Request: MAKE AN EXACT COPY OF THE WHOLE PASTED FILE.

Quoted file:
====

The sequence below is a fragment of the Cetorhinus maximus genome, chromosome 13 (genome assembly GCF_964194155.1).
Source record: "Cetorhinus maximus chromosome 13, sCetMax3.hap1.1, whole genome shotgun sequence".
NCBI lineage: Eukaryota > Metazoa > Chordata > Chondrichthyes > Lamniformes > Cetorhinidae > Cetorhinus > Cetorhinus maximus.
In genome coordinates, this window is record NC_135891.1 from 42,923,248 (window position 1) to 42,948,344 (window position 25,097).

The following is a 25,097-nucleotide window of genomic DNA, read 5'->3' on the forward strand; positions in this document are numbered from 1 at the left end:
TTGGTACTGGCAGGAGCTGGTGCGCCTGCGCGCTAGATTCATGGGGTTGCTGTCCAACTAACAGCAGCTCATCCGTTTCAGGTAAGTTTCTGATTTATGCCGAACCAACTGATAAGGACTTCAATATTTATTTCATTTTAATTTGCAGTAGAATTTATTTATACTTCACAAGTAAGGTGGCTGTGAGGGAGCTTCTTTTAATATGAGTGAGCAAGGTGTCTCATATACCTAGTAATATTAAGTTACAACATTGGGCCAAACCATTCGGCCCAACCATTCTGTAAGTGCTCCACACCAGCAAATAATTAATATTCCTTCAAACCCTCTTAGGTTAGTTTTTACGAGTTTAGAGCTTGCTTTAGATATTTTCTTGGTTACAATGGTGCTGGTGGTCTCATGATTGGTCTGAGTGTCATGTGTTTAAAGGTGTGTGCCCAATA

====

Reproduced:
The sequence below is a fragment of the Cetorhinus maximus genome, chromosome 13 (genome assembly GCF_964194155.1).
Source record: "Cetorhinus maximus chromosome 13, sCetMax3.hap1.1, whole genome shotgun sequence".
NCBI lineage: Eukaryota > Metazoa > Chordata > Chondrichthyes > Lamniformes > Cetorhinidae > Cetorhinus > Cetorhinus maximus.
In genome coordinates, this window is record NC_135891.1 from 42,923,248 (window position 1) to 42,948,344 (window position 25,097).

The following is a 25,097-nucleotide window of genomic DNA, read 5'->3' on the forward strand; positions in this document are numbered from 1 at the left end:
TTGGTACTGGCAGGAGCTGGTGCGCCTGCGCGCTAGATTCATGGGGTTGCTGTCCAACTAACAGCAGCTCATCCGTTTCAGGTAAGTTTCTGATTTATGCCGAACCAACTGATAAGGACTTCAATATTTATTTCATTTTAATTTGCAGTAGAATTTATTTATACTTCACAAGTAAGGTGGCTGTGAGGGAGCTTCTTTTAATATGAGTGAGCAAGGTGTCTCATATACCTAGTAATATTAAGTTACAACATTGGGCCAAACCATTCGGCCCAACCATTCTGTAAGTGCTCCACACCAGCAAATAATTAATATTCCTTCAAACCCTCTTAGGTTAGTTTTTACGAGTTTAGAGCTTGCTTTAGATATTTTCTTGGTTACAATGGTGCTGGTGGTCTCATGATTGGTCTGAGTGTCATGTGTTTAAAGGTGTGTGCCCAATA